Then I start going to physical therapy. I decide that I am going to be the world’s best patient. I will do everything they say, every exercise, as many repetitions as they say. And I do. I add to this by going to the gym. After a month of physical therapy, they sent me home early and told me not to come back. They said I did not need them or the crutches or walker anymore.
So I worked out more at the gym, doing very specific exercises to build up my still weakened, somewhat atrophied, left leg. The doctor forbade bicycling for three months. His main worry was that I would fall hard on my left side and do damage the the healing muscles and joints.
Finally, after 3 months, I started cycling again. But I had a new problem. I could not lift my leg high enough over my Cannondale touring bike. It had a standard men’s top bar, and my left side was just too stiff to lift my leg that high. So I bought this. .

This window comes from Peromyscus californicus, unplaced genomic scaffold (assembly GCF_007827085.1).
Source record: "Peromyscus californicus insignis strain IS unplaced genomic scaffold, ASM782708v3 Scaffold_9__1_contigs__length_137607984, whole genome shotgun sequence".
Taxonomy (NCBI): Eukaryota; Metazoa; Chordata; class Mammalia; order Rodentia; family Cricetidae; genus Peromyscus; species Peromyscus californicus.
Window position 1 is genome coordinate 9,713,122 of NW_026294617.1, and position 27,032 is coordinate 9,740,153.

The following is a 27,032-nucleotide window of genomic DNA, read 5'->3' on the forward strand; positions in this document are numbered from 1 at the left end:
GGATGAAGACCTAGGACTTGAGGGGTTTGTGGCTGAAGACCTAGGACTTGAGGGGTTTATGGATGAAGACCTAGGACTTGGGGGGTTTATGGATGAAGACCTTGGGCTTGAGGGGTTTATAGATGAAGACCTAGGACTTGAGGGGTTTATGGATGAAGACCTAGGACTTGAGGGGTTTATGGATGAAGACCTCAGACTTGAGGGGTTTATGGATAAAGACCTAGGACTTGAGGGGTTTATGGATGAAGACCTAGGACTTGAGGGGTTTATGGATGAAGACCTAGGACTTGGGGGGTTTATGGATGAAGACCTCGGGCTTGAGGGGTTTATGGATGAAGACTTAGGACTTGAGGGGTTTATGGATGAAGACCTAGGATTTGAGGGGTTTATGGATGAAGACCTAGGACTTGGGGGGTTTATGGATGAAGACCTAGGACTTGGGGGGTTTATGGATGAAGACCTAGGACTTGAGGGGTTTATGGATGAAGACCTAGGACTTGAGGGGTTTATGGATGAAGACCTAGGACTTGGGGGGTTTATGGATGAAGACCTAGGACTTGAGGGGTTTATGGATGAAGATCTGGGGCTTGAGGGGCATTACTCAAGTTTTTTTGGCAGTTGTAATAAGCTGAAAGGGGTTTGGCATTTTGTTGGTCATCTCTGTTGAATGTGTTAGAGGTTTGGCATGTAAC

My new ‘step-thru’ girl bike — NOT a girl’s bike. 🙂
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Bicycling from Bloomington, Indiana, to Southern Illinois, a fracking conference, and I am now, officially, a Colonel

wabash river selfie   A selfie of me and my bicycle, at sunrise on the Wabash River, on an isolated wooden bridge, south of Vincennes, Indiana.

I set out from Bloomington, Indiana with my bike at 2 pm on May 19th, 2014, heading to Ozark, Illinois, 230 miles away. I had done no previous conditioning for this trip, so I knew I was going to pay. I gave myself an extra day, to get to the Heartwood Forest Conference, which would begin on Friday, May 23rd. bike on wabash